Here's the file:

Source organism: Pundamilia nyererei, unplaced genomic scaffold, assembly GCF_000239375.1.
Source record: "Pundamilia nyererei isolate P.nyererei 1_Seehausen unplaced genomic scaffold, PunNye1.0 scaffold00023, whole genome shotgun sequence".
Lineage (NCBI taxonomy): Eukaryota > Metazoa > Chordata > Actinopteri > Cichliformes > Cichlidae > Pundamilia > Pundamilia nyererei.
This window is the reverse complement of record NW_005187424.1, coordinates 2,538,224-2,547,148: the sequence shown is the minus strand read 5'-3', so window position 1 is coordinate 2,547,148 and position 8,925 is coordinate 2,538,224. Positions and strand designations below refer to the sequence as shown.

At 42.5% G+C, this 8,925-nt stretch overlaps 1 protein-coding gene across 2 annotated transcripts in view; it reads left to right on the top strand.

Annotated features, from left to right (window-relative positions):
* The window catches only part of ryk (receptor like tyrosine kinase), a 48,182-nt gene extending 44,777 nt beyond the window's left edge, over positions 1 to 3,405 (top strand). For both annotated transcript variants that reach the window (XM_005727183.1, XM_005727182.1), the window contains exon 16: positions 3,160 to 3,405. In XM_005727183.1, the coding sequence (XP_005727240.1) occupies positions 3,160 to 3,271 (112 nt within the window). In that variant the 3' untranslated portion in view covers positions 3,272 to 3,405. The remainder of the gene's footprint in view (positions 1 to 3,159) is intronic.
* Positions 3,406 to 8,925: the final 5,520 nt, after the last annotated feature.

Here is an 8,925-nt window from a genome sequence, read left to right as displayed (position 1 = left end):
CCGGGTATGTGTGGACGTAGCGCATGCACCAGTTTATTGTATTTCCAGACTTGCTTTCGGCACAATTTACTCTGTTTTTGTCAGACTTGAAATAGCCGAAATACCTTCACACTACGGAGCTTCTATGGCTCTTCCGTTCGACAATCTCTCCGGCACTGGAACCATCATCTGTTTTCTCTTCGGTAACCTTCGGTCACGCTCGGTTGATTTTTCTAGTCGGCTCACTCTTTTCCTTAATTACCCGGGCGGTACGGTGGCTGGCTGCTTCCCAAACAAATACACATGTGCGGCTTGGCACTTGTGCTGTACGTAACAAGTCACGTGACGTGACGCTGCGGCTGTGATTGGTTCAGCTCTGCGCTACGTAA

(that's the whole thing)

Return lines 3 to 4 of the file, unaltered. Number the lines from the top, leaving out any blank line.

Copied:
Lineage (NCBI taxonomy): Eukaryota > Metazoa > Chordata > Actinopteri > Cichliformes > Cichlidae > Pundamilia > Pundamilia nyererei.
This window is the reverse complement of record NW_005187424.1, coordinates 2,538,224-2,547,148: the sequence shown is the minus strand read 5'-3', so window position 1 is coordinate 2,547,148 and position 8,925 is coordinate 2,538,224. Positions and strand designations below refer to the sequence as shown.